The long-anticipated sequel to Alan Sillitoe’s bestselling classic 1950s novel Saturday Night and Sunday Morning.
Arthur and Brian Seaton are heading back to their hometown, Nottingham, some forty-odd years after the close of Saturday Night and Sunday Morning. The brothers plan to surprise Brian’s first love, Jenny Tuxford, on her seventieth birthday. Arthur, the notorious lothario, still has some of his old spark, but it has been hampered by domestic life and his wife’s recent cancer diagnosis. Meanwhile, Brian, now a failed novelist but successful television writer living in London, is struggling with dissatisfaction and emotional regrets. He and Jenny had fooled around in their teenage years — a lot of heavy petting through complicated clothing on her parents’ settee — but Jenny ended up marrying someone else. Now that Jenny’s husband has passed away, will sparks fly between her and Brian again?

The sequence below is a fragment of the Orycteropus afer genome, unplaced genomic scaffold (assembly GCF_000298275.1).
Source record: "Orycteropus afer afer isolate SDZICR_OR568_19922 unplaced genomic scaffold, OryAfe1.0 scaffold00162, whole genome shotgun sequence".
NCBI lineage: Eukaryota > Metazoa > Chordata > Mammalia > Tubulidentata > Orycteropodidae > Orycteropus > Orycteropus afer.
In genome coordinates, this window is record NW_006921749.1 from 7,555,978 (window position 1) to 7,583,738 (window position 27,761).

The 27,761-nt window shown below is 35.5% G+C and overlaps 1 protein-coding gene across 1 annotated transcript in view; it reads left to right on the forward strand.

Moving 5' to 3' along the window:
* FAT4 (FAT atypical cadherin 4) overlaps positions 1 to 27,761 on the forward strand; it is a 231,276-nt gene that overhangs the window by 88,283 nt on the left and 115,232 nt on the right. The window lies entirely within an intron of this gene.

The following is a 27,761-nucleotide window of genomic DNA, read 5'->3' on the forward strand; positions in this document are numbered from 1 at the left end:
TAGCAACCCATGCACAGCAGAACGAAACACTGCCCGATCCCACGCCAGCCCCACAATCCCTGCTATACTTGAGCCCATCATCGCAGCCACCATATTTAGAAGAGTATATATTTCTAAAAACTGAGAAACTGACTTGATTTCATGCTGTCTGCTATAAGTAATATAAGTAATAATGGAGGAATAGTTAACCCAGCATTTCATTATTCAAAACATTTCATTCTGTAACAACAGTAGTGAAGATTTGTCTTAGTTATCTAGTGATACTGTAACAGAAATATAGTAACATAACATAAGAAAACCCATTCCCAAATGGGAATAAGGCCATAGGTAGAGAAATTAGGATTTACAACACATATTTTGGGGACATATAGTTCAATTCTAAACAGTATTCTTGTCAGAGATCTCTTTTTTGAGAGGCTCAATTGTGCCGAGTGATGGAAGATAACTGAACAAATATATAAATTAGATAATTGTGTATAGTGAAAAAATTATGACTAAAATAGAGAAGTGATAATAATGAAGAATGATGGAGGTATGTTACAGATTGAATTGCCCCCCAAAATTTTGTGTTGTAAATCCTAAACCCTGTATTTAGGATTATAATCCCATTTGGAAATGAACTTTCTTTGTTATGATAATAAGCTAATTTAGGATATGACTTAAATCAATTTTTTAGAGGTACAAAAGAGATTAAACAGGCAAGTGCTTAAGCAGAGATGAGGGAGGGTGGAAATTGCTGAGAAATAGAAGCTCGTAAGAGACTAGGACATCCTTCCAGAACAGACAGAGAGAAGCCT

It is clear that the Nottingham of their youth no longer exists. The trams are now buses; the collieries and ironmongers have been replaced by cell phone shops and halal grocers; new high-rise apartments have sprung up; and the idle young hang around the city pubs whining about the dole.
Where Saturday Night and Sunday Morning portrayed the chaotic energy of youth, Birthday is an investigation of the other end of the spectrum: the contemplation of missed chances and terminal decline, and the awareness that “death’s blackout could descend at any minute.”